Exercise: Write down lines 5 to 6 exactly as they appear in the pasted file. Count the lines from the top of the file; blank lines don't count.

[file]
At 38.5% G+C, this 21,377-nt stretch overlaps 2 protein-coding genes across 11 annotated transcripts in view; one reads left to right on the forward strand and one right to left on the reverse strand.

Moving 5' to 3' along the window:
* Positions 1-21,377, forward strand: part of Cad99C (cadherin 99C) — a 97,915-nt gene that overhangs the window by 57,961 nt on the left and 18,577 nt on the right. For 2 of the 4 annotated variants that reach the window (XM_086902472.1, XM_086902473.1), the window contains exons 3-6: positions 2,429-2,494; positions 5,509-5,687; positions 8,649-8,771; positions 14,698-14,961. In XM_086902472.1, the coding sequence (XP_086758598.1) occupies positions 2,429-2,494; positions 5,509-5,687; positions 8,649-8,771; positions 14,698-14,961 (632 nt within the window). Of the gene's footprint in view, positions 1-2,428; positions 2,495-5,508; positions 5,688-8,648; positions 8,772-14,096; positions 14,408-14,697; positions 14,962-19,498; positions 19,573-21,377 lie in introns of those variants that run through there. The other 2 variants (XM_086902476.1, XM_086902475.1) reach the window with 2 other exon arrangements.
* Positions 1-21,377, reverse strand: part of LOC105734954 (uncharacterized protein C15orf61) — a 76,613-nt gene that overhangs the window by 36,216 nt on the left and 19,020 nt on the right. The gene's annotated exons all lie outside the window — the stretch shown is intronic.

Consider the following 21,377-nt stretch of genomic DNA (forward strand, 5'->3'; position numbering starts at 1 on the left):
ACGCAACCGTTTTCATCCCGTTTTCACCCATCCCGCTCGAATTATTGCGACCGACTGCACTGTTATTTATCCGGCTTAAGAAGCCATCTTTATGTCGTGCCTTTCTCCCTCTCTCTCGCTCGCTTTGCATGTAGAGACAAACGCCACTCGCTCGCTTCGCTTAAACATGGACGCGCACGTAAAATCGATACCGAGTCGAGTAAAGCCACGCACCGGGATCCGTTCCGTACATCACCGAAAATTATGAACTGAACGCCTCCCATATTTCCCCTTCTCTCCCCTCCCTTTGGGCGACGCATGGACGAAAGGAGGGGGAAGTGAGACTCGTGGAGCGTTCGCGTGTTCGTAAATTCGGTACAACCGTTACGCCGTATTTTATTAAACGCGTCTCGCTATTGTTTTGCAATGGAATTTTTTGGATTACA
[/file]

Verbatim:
Consider the following 21,377-nt stretch of genomic DNA (forward strand, 5'->3'; position numbering starts at 1 on the left):
ACGCAACCGTTTTCATCCCGTTTTCACCCATCCCGCTCGAATTATTGCGACCGACTGCACTGTTATTTATCCGGCTTAAGAAGCCATCTTTATGTCGTGCCTTTCTCCCTCTCTCTCGCTCGCTTTGCATGTAGAGACAAACGCCACTCGCTCGCTTCGCTTAAACATGGACGCGCACGTAAAATCGATACCGAGTCGAGTAAAGCCACGCACCGGGATCCGTTCCGTACATCACCGAAAATTATGAACTGAACGCCTCCCATATTTCCCCTTCTCTCCCCTCCCTTTGGGCGACGCATGGACGAAAGGAGGGGGAAGTGAGACTCGTGGAGCGTTCGCGTGTTCGTAAATTCGGTACAACCGTTACGCCGTATTTTATTAAACGCGTCTCGCTATTGTTTTGCAATGGAATTTTTTGGATTACA